There are several lines from the “Scream” franchise that popped into my mind while watching Wes Craven’s latest installment, “Scre4m.” Craven heeds the advice of his character Randy, while providing new rules for the audience to follow along to.
In “Scream” we learned that we should “never, ever, ever under any circumstances say, ‘I’ll be right back.’ Because you won’t be back.” Sequel Randy informs us that “the body count is always bigger. Number two: the death scenes are always much more elaborate – more blood, more gore – *carnage candy*.” In “Scream 3”, Randy reminds us that, “Anyone including the main character can die. I’m sorry. It’s the final chapter.”
“Scre4m” sees a bigger cast, naturally then the body count is going to be higher than the first. Neve Campbell returns as Sidney Prescott to the bloody little town of Woodsboro to promote her bestselling self-help book. David Arquette’s Dewey is the new town sheriff and his wife Gale, Courtney Cox, is retired but thrust back into the limelight. While in town, Sidney visits with her teen (it’s not a horror movie without teens) cousin Jill, played by Emma Roberts, and her group of friends, or the new batch of bodies.
Writer Kevin Williamson and director Wes Craven return 15 years after the original to offer fans of the horror genre a break from the torture-porn that we have come to expect. In typical “Scream” fashion, the movie starts out with a killing that seems random but connects back to the characters; however, there’s a clever twist added to mess with the fans and take a little potshot at the “Saw” series.
The new targets, sorry, I mean, Jill’s friends, include her BFFs, Olivia (Marielle Jaffe) and Kirby (Hayden Panettiere), the movie’s token cinema geeks (Rory Culkin and Erik Knudson) who stream their lives on the internet, and the ex (Nico Tortorella).
The geeks inform everyone that this isn’t a sequel murder like the last time, this is a remake. For remakes, the rules are completely different since they are trying to be better than the original, but follow the same story since it’s a remake. Get it?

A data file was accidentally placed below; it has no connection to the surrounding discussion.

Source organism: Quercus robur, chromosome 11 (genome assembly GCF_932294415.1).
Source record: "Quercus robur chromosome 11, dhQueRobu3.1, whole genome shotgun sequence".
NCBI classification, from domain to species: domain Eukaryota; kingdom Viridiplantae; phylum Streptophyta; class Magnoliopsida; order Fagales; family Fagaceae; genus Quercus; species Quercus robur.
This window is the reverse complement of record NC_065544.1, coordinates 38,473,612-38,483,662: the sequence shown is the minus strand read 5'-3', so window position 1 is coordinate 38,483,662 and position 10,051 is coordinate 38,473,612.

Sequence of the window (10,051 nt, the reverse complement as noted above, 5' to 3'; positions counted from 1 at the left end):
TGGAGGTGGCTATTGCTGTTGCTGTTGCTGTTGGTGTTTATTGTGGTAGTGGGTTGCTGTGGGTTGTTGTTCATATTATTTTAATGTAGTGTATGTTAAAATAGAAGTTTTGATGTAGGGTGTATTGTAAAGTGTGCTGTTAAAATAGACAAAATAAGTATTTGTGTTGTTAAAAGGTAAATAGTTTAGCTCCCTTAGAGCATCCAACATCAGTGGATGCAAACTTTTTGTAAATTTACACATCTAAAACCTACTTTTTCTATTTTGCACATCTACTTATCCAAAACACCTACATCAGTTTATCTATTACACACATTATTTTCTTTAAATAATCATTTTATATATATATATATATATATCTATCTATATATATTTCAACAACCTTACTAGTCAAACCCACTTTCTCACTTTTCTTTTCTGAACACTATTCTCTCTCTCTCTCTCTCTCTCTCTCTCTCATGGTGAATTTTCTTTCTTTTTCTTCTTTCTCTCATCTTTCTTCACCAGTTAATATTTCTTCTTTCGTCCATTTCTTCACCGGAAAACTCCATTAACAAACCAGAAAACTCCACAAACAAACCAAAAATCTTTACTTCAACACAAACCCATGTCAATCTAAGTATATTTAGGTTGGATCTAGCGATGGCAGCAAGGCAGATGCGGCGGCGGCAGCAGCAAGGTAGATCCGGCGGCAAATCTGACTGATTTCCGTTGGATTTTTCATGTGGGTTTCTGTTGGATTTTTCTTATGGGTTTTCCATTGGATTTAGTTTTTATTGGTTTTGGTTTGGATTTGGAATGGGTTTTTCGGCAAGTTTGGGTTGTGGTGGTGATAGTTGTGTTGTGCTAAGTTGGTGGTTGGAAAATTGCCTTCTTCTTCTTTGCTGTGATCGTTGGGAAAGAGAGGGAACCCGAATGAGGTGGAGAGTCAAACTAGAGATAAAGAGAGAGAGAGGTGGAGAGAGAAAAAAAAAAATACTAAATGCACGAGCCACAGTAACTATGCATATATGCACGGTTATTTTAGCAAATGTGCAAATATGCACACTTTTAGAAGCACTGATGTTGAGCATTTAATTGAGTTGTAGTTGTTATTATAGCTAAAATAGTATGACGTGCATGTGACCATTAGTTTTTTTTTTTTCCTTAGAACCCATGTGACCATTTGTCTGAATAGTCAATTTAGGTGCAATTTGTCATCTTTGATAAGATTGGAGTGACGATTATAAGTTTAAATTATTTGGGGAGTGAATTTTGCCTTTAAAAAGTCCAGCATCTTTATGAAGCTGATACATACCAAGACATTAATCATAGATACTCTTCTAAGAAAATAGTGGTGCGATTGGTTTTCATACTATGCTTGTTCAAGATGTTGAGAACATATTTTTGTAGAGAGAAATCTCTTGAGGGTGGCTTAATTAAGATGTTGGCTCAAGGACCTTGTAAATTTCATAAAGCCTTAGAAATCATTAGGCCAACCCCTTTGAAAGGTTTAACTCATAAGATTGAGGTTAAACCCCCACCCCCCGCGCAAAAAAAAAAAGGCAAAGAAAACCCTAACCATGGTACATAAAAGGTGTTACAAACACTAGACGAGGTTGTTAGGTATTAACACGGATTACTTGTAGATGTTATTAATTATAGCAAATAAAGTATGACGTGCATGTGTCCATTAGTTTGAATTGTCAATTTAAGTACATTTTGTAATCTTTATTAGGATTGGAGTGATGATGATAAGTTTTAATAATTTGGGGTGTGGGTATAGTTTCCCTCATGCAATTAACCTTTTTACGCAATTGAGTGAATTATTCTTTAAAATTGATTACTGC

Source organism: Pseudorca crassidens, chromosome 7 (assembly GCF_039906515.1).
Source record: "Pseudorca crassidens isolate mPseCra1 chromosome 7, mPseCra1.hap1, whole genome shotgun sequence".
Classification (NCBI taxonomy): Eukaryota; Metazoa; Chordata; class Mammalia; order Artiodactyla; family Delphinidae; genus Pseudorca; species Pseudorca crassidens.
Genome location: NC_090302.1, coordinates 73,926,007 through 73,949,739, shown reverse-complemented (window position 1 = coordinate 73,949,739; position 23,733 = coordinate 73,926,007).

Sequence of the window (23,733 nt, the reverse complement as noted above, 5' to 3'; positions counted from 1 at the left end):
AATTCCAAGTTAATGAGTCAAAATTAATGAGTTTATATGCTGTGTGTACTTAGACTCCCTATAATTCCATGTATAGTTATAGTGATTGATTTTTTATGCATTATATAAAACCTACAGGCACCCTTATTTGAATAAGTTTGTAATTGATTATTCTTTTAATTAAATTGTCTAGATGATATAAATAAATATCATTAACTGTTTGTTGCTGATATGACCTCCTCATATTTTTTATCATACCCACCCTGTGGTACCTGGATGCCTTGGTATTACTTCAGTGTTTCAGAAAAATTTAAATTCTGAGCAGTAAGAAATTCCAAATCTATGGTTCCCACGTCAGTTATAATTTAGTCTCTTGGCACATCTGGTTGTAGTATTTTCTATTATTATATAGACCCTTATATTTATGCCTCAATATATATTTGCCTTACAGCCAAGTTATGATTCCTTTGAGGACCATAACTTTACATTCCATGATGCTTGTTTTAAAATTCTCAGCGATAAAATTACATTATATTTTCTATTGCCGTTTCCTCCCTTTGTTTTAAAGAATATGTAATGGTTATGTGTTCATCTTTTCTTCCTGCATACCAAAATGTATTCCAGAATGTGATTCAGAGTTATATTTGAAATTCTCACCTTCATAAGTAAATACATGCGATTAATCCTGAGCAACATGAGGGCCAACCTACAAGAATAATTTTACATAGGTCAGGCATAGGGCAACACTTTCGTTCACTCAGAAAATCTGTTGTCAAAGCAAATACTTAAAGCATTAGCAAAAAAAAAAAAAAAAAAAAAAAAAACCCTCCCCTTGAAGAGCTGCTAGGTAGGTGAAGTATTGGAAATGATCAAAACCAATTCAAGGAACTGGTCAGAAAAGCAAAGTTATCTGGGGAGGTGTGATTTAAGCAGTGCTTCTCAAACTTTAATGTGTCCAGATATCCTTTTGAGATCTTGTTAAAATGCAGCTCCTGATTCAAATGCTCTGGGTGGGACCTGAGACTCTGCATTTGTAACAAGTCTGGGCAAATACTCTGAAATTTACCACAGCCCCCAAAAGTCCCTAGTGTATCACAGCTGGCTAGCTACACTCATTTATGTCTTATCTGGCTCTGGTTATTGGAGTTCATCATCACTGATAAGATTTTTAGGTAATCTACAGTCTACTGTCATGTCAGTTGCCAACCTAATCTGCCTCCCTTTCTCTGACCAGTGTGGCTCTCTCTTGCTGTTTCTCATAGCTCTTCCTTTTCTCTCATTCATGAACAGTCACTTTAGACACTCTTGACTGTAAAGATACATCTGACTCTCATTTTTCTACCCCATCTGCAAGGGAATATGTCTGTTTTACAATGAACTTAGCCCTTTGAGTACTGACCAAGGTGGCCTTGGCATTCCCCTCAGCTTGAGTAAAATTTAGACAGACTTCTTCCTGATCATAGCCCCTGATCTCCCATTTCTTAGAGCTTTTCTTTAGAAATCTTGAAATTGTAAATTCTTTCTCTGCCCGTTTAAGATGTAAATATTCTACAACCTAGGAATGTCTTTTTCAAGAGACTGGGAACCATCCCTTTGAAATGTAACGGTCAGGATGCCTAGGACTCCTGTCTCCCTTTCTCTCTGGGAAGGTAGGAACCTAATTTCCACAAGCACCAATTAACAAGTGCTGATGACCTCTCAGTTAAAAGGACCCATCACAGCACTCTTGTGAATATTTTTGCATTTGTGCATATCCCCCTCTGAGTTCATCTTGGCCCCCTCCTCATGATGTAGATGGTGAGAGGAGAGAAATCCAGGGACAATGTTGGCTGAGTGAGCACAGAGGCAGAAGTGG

The teens still run up the stairs and try to unlock the chain on the doors, and after the first couple murders, it does feel like we’re watching the original “Scream.” However, Kevin Williamson’s dialogue is fresh enough to remind us that this is a new chapter in a storied franchise. Throughout “Scre4m,” it lets us know that it knows exactly what is going on.
Wes Craven is a clever enough director to know that we would be bored by the standard second act. He had to throw it in, though, to get to the final act, which redeems the film. To say there’s a surprise would be an understatement. If only there were a way to close the gap between the first and third act, this would’ve been a much more fun film to watch.
“Scream 4” provides exactly what its core audience will expect, a bloody good time with everyone from Sydney to the town detectives in on the joke. But maybe that’s the film that Craven set out to create, an ironically amusing commentary on the direction the genre has taken. We don’t have to analyze the film too thoroughly because Craven and Williamson do it for us. All we have to do it watch the bodies pile up, that is, if you’re into that kind of thing.
For those of you that’ll watch this multiple times, play a little game with yourself. Count how many times Craven references back to either any of the other “Scream” movies, or any of his films in general. My only spoiler: there’s a fun nod to the first in the high school, you might spot something pretty cool.